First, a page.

California approves shared renewable energy program
PV Magazine 13. September 2013 By: Ian Clover
California’s Legislature has given the green light for the state’s “Green Tariff Shared Renewables Program”, which is the largest of its kind in the U.S. and will allow rental tenants, schools, cities and many other interested parties to invest in California’s renewable energy projects.
The program allows businesses and individuals to purchase shares in the renewable developments of three investor-owned utilities– Pacific Gas and Electric Co. (PG&E), San Diego Gas & Electric Co. (SDG&E), and Southern California Edison Co. (SCE) – in return for a greener electricity supply and, in the future at least, lower bills.
The bill, labelled S.B 43, was passed by the Assembly and the Senate and is now on its way to the governor.
“S.B. 43 will allow millions of Californians who cannot install their own solar unit, windmill or other renewable power generation system to obtain renewable energy through their utility,” said Senator Lois Wolk, who drew up the bill’s details. “The bill will create thousands of jobs and encourage more investment in an important sector of California’s economy, while helping the state meet its renewable energy goals.”
The ruling allows the investment of up to 600 MW in renewable energy, of which 100 MW must be made available to residential customers. It will be overseen by the California Public Utilities Commission (CPUC), who will decide which clean energy projects qualify for the program and oversee how the cost benefits will trickle through to the customer.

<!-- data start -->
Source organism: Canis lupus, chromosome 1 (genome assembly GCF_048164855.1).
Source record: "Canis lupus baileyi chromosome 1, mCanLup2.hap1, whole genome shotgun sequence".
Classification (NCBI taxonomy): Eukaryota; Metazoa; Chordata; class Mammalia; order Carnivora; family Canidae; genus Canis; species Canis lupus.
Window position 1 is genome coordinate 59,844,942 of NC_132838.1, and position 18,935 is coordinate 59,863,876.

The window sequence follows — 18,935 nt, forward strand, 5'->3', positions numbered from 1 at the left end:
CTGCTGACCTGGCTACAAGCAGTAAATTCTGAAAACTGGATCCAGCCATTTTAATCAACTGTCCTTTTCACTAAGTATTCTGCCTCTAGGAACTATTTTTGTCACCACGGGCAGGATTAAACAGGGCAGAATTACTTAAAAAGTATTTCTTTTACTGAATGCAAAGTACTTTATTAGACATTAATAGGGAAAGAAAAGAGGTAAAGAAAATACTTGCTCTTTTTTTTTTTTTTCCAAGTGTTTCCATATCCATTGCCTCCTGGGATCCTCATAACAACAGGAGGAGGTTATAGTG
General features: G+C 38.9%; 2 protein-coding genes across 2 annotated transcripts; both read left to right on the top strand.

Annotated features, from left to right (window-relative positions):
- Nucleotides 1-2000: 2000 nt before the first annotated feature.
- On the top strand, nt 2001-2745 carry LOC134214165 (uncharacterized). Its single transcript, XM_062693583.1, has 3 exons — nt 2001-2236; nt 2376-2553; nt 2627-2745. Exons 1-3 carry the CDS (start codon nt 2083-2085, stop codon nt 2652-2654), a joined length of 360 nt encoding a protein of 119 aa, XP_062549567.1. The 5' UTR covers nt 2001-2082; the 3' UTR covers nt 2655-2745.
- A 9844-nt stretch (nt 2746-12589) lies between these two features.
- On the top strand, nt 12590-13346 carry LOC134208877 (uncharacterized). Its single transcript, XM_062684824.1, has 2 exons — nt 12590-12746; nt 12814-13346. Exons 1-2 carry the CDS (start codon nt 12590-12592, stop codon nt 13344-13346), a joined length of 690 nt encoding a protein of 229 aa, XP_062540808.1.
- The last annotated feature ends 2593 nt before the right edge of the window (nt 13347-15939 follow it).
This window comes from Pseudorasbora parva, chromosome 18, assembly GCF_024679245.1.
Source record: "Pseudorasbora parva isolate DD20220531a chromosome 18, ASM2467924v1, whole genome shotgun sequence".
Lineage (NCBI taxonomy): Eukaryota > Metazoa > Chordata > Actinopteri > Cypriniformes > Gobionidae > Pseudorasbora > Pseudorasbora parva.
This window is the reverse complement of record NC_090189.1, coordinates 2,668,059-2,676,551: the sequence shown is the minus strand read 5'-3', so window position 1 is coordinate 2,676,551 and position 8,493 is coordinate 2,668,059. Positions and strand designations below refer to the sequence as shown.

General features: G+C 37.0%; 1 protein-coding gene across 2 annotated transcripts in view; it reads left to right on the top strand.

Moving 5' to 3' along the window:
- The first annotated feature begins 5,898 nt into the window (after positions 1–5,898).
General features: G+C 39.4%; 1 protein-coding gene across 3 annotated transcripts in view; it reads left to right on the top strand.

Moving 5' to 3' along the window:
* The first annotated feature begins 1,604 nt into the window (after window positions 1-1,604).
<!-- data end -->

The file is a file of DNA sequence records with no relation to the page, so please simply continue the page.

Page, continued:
“We think it’s a big deal and a game changer,” said Susannah Churchill, California policy advocate at Vote Solar Initiative, a local advocacy group. “S.B. 43 is going to allow a lot of those folks access to renewable energy for the first time.”
The group estimates that more than 20,000 residential ratepayers throughout California, each purchasing an average 5 KW share, will be able to participate in the program, as well as local schools, businesses, the military and the government.
The three utility providers involved in the program had originally opposed it, but following a raft of amendments, they all hopped aboard. “We removed our opposition to the bill because it directs the CPUC to approve a program that protects nonparticipating customers from cost shifts,” said PG&E spokeswoman Lynsey Paulo. “In earlier versions of the bill, it failed to require participating customers to pay the administrative costs of the program, further shifting costs on to nonparticipating customers who don’t want or possibly cannot afford higher bills.”
The amended version requires the utility companies to deal directly with the renewable energy developers, managing the rates on the behalf of customers. The bill also states that 100 MW of the proposed 600 MW will be built in disadvantaged communities.